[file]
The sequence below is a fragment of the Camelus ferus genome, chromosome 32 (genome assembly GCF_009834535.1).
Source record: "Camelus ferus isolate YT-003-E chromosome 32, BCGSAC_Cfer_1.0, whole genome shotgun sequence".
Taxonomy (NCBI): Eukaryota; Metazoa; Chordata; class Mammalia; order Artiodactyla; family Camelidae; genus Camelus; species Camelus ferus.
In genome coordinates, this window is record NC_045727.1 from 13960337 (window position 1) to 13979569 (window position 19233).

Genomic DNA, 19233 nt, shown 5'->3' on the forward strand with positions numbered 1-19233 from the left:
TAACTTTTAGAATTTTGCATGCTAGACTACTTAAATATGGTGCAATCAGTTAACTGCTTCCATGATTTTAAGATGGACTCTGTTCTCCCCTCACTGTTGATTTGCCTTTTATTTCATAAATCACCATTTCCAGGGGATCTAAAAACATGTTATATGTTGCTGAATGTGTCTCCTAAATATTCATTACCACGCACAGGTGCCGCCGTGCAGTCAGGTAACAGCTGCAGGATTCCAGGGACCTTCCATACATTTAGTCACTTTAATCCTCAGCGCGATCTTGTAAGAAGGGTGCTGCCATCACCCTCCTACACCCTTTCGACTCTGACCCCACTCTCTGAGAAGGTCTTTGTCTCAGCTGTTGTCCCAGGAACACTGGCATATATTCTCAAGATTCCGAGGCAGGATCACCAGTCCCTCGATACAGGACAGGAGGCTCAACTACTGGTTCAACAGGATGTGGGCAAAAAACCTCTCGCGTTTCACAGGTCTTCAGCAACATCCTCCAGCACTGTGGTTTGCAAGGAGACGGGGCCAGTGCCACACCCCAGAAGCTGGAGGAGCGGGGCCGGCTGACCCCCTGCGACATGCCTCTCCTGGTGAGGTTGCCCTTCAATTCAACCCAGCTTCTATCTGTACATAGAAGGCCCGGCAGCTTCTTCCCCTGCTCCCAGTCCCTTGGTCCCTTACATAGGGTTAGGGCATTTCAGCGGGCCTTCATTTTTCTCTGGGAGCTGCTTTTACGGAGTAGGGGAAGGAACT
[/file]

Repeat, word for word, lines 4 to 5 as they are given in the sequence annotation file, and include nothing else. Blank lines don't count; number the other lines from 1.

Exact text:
In genome coordinates, this window is record NC_045727.1 from 13960337 (window position 1) to 13979569 (window position 19233).

Genomic DNA, 19233 nt, shown 5'->3' on the forward strand with positions numbered 1-19233 from the left: